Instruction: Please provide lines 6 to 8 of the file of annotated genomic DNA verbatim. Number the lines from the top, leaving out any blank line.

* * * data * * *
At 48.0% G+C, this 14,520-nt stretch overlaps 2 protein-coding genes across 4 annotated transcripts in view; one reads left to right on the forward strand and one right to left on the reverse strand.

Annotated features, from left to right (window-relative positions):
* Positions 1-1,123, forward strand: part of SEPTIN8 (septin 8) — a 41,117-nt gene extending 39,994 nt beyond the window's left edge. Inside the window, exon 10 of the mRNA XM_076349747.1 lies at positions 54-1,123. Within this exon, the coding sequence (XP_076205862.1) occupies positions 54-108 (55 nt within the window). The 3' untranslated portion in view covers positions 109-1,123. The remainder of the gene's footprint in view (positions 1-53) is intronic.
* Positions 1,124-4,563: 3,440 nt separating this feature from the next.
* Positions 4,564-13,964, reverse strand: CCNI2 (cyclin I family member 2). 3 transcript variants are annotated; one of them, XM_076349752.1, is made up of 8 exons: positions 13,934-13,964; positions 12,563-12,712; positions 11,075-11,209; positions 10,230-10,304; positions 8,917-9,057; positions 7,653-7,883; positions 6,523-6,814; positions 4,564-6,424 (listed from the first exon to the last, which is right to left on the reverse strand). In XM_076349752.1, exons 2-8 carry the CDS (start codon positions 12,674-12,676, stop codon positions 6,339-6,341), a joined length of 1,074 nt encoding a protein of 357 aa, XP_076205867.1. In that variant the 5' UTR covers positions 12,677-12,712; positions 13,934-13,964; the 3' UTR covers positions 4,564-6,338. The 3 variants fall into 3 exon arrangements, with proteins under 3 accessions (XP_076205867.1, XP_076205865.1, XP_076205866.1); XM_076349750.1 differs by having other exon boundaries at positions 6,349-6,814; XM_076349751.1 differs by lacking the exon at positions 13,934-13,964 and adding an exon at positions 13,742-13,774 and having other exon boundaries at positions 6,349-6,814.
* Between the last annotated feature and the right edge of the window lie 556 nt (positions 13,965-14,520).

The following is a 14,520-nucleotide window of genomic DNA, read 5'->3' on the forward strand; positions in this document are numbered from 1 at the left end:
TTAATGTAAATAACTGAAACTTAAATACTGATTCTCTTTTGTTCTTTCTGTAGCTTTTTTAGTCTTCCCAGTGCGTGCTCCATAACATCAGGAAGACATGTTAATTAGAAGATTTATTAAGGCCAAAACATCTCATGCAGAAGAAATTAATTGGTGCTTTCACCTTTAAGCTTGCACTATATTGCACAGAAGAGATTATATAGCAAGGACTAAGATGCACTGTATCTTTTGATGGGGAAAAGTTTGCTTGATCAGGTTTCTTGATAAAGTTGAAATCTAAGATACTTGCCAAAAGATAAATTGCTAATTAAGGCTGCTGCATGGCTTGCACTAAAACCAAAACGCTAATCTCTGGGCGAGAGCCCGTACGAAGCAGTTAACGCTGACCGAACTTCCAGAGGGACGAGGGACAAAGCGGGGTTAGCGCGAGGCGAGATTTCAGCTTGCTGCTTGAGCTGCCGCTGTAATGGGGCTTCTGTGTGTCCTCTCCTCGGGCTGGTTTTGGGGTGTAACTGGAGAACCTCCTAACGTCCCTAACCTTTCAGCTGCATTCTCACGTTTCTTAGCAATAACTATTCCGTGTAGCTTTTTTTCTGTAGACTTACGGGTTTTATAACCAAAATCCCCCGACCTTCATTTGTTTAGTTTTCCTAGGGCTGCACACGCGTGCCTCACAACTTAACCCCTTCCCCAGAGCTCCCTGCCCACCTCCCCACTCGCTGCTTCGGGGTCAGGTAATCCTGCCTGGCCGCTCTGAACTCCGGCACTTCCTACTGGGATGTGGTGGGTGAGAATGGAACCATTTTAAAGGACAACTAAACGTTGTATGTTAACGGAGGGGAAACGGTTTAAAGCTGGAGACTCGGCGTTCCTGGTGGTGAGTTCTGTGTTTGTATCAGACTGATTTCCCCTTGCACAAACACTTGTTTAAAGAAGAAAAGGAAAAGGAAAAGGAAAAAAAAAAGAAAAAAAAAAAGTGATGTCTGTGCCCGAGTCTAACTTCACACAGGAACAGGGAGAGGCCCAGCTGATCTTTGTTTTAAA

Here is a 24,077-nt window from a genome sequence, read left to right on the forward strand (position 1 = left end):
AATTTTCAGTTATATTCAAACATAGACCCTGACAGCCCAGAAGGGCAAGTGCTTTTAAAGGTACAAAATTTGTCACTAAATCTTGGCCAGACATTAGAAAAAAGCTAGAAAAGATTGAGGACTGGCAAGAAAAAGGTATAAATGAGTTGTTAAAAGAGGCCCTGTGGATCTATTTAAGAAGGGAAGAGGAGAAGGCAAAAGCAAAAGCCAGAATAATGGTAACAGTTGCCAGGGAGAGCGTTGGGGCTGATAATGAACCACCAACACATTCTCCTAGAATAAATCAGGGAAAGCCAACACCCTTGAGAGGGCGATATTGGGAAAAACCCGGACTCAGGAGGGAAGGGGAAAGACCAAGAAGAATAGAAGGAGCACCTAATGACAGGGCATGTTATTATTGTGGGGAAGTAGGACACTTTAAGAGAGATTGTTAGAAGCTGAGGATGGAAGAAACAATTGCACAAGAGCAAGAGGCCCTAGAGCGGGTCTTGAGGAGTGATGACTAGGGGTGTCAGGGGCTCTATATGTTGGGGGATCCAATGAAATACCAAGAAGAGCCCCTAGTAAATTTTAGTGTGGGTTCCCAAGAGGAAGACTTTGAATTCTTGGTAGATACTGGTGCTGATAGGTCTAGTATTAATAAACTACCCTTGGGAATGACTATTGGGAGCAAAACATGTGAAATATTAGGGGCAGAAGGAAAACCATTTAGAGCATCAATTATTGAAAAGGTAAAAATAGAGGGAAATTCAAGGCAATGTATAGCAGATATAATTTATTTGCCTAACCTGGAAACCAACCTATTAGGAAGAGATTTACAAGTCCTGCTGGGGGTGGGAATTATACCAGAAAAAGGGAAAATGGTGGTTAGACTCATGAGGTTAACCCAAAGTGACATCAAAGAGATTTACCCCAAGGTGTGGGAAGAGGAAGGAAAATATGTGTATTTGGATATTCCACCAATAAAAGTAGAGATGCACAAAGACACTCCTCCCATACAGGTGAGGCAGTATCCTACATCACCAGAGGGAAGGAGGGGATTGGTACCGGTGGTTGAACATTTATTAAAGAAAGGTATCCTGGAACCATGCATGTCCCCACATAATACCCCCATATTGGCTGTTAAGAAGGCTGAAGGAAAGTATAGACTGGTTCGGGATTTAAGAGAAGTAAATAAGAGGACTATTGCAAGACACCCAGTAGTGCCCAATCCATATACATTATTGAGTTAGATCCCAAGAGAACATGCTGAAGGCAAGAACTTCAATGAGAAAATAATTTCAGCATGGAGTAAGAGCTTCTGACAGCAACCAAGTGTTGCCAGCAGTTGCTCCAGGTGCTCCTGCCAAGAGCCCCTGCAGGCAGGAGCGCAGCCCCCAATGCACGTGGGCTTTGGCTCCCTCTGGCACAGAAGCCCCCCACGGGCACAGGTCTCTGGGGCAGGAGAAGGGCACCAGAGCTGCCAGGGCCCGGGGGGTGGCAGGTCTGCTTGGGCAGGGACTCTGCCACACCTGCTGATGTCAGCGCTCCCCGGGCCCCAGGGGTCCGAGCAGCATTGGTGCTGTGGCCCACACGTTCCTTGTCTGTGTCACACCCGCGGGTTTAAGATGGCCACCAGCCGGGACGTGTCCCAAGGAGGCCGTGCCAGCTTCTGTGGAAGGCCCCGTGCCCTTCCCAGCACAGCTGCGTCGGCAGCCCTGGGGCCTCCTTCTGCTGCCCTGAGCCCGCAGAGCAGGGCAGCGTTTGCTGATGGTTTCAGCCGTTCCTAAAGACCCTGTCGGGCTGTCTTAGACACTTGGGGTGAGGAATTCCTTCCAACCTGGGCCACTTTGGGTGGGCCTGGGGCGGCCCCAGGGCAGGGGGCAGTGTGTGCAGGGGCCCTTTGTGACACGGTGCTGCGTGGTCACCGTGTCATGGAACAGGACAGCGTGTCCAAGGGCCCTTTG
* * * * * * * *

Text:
* Between the last annotated feature and the right edge of the window lie 556 nt (positions 13,965-14,520).

The following is a 14,520-nucleotide window of genomic DNA, read 5'->3' on the forward strand; positions in this document are numbered from 1 at the left end:
TTAATGTAAATAACTGAAACTTAAATACTGATTCTCTTTTGTTCTTTCTGTAGCTTTTTTAGTCTTCCCAGTGCGTGCTCCATAACATCAGGAAGACATGTTAATTAGAAGATTTATTAAGGCCAAAACATCTCATGCAGAAGAAATTAATTGGTGCTTTCACCTTTAAGCTTGCACTATATTGCACAGAAGAGATTATATAGCAAGGACTAAGATGCACTGTATCTTTTGATGGGGAAAAGTTTGCTTGATCAGGTTTCTTGATAAAGTTGAAATCTAAGATACTTGCCAAAAGATAAATTGCTAATTAAGGCTGCTGCATGGCTTGCACTAAAACCAAAACGCTAATCTCTGGGCGAGAGCCCGTACGAAGCAGTTAACGCTGACCGAACTTCCAGAGGGACGAGGGACAAAGCGGGGTTAGCGCGAGGCGAGATTTCAGCTTGCTGCTTGAGCTGCCGCTGTAATGGGGCTTCTGTGTGTCCTCTCCTCGGGCTGGTTTTGGGGTGTAACTGGAGAACCTCCTAACGTCCCTAACCTTTCAGCTGCATTCTCACGTTTCTTAGCAATAACTATTCCGTGTAGCTTTTTTTCTGTAGACTTACGGGTTTTATAACCAAAATCCCCCGACCTTCATTTGTTTAGTTTTCCTAGGGCTGCACACGCGTGCCTCACAACTTAACCCCTTCCCCAGAGCTCCCTGCCCACCTCCCCACTCGCTGCTTCGGGGTCAGGTAATCCTGCCTGGCCGCTCTGAACTCCGGCACTTCCTACTGGGATGTGGTGGGTGAGAATGGAACCATTTTAAAGGACAACTAAACGTTGTATGTTAACGGAGGGGAAACGGTTTAAAGCTGGAGACTCGGCGTTCCTGGTGGTGAGTTCTGTGTTTGTATCAGACTGATTTCCCCTTGCACAAACACTTGTTTAAAGAAGAAAAGGAAAAGGAAAAGGAAAAAAAAAAGAAAAAAAAAAAGTGATGTCTGTGCCCGAGTCTAACTTCACACAGGAACAGGGAGAGGCCCAGCTGATCTTTGTTTTAAA